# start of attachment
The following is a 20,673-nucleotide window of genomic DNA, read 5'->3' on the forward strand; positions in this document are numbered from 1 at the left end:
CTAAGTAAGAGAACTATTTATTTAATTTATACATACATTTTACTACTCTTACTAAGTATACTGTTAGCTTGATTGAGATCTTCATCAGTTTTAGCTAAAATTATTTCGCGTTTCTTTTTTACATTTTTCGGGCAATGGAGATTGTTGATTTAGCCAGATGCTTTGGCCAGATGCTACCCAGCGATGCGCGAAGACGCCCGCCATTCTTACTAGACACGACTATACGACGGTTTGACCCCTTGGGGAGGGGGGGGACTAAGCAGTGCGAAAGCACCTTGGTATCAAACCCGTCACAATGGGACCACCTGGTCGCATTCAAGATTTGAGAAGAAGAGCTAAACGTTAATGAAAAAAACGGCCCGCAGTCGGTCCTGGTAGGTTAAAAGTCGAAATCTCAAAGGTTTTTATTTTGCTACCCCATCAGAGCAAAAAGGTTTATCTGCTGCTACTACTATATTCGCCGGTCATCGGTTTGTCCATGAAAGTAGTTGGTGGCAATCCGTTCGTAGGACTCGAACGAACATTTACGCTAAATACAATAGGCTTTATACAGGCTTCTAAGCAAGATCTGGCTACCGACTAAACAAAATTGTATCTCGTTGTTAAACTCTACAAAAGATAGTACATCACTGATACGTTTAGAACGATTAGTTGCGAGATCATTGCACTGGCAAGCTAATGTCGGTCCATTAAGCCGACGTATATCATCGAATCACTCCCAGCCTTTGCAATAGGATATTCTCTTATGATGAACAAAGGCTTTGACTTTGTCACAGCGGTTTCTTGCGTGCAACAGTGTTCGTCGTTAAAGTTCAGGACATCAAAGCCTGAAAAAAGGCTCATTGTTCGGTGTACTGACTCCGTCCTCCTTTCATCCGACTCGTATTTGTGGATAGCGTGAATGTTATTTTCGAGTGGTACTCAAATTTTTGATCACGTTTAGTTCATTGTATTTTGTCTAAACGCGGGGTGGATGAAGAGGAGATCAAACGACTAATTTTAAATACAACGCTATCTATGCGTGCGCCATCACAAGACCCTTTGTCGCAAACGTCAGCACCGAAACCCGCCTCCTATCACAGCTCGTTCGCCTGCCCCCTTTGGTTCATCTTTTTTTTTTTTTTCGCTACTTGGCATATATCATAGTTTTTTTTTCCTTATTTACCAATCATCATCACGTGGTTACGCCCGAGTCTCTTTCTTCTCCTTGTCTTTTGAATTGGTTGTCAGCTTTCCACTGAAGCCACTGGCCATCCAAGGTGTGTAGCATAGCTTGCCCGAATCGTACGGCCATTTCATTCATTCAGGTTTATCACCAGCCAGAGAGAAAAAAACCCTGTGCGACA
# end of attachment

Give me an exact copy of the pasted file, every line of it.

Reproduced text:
The following is a 20,673-nucleotide window of genomic DNA, read 5'->3' on the forward strand; positions in this document are numbered from 1 at the left end:
CTAAGTAAGAGAACTATTTATTTAATTTATACATACATTTTACTACTCTTACTAAGTATACTGTTAGCTTGATTGAGATCTTCATCAGTTTTAGCTAAAATTATTTCGCGTTTCTTTTTTACATTTTTCGGGCAATGGAGATTGTTGATTTAGCCAGATGCTTTGGCCAGATGCTACCCAGCGATGCGCGAAGACGCCCGCCATTCTTACTAGACACGACTATACGACGGTTTGACCCCTTGGGGAGGGGGGGGACTAAGCAGTGCGAAAGCACCTTGGTATCAAACCCGTCACAATGGGACCACCTGGTCGCATTCAAGATTTGAGAAGAAGAGCTAAACGTTAATGAAAAAAACGGCCCGCAGTCGGTCCTGGTAGGTTAAAAGTCGAAATCTCAAAGGTTTTTATTTTGCTACCCCATCAGAGCAAAAAGGTTTATCTGCTGCTACTACTATATTCGCCGGTCATCGGTTTGTCCATGAAAGTAGTTGGTGGCAATCCGTTCGTAGGACTCGAACGAACATTTACGCTAAATACAATAGGCTTTATACAGGCTTCTAAGCAAGATCTGGCTACCGACTAAACAAAATTGTATCTCGTTGTTAAACTCTACAAAAGATAGTACATCACTGATACGTTTAGAACGATTAGTTGCGAGATCATTGCACTGGCAAGCTAATGTCGGTCCATTAAGCCGACGTATATCATCGAATCACTCCCAGCCTTTGCAATAGGATATTCTCTTATGATGAACAAAGGCTTTGACTTTGTCACAGCGGTTTCTTGCGTGCAACAGTGTTCGTCGTTAAAGTTCAGGACATCAAAGCCTGAAAAAAGGCTCATTGTTCGGTGTACTGACTCCGTCCTCCTTTCATCCGACTCGTATTTGTGGATAGCGTGAATGTTATTTTCGAGTGGTACTCAAATTTTTGATCACGTTTAGTTCATTGTATTTTGTCTAAACGCGGGGTGGATGAAGAGGAGATCAAACGACTAATTTTAAATACAACGCTATCTATGCGTGCGCCATCACAAGACCCTTTGTCGCAAACGTCAGCACCGAAACCCGCCTCCTATCACAGCTCGTTCGCCTGCCCCCTTTGGTTCATCTTTTTTTTTTTTTTCGCTACTTGGCATATATCATAGTTTTTTTTTCCTTATTTACCAATCATCATCACGTGGTTACGCCCGAGTCTCTTTCTTCTCCTTGTCTTTTGAATTGGTTGTCAGCTTTCCACTGAAGCCACTGGCCATCCAAGGTGTGTAGCATAGCTTGCCCGAATCGTACGGCCATTTCATTCATTCAGGTTTATCACCAGCCAGAGAGAAAAAAACCCTGTGCGACA